In the last decade, Philadelphia hospitals have seen droves of patients suffering from gunshot wounds. It’s common for emergency rooms to receive “clustered arrivals” — multiple bullet-ridden people all rushed through the doors at the same time.
Trauma centers in the city, sadly, have grown accustomed to the phenomenon. “It’s a situation we have to be prepared for — and have a plan for,” said Jessica Beard, a trauma surgeon at Temple Hospital.
Now public health professionals are wondering: Should we count these clusters as mass shootings?
New research shows that from 2005 to 2015, Philadelphia hospitals recorded 54 clustered arrivals of firearm patients. In each instance, four or more patients arrived at the hospital within 15 minutes. They didn’t necessarily have the same shooter, but they happened at roughly the same time, in the same geographic region of the city.
Those four-and-a-half dozen cluster instances over the course of a decade measures out to at least one every three months, according to the Journal of the American College of Surgeons report.
“We’re trying to describe this phenomenon that we see as trauma surgeons,” said Beard, a researcher on the study. “What we see at Temple and around the city of Philadelphia, we think of as ‘everyday mass shootings.'”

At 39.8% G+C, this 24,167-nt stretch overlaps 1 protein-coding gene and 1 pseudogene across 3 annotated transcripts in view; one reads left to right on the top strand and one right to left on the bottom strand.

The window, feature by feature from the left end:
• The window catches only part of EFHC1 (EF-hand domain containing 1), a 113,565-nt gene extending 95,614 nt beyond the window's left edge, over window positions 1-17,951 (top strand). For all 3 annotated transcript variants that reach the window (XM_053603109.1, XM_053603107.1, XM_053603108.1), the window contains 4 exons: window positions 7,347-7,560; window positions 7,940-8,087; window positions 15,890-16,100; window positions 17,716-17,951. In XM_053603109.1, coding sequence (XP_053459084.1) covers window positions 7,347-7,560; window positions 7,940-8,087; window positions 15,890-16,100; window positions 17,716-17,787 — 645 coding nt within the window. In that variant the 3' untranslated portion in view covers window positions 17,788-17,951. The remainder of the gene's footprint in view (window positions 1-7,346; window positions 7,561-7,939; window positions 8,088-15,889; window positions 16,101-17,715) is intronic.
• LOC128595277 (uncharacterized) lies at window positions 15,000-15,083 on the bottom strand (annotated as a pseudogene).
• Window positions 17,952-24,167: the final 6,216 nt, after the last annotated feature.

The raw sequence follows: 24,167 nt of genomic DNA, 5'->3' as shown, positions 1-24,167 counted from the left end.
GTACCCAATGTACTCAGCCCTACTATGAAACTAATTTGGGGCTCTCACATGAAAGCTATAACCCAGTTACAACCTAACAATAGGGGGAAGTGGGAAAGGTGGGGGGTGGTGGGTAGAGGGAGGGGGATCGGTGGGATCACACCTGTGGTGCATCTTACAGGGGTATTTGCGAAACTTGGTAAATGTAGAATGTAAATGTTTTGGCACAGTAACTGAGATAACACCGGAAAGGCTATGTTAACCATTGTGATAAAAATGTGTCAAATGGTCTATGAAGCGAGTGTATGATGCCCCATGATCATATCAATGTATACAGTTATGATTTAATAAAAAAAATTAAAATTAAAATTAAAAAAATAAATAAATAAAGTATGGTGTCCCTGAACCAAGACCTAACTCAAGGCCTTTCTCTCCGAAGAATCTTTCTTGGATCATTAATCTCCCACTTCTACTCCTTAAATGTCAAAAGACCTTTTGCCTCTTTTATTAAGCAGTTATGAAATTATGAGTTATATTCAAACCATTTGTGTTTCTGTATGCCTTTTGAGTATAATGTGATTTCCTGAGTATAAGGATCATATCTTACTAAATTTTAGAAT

Despite the frequency of mass shootings in the United States, there no specific definition for them just yet. Most media outlets and criminologists follow the FBI’s parameters for a mass murderer, which is defined as someone who kills four or more people in a single incident.
So from a hospital’s point of view, when they have to treat four-plus people with firearm wounds at the exact same time, Philly’s 54 clusters probably qualify.
It’s a classification that trauma surgeons are advocating for, with the hope that it’ll shed more light on urban gun violence.
The most well-known mass shootings are at schools, nightclubs, newsrooms and concerts — and though tragic, they’re not quite representative of America’s gun violence epidemic.
Occurring more often than those cases are the daily instances of gun violence faced by cities, especially Philadelphia, which had a higher shooting rate in 2018 than New York, Chicago, Los Angeles and Washington, D.C.
Beard theorizes that if we understand the capacity of urban gun violence as a near-monthly mass shooting, perhaps it will generate more attention — and ideally some action, too.
“Traditionally, the mass shootings that receive media attention, they’re very high profile,” Beard said. “But that may not help prevent victims of gun violence in urban centers.”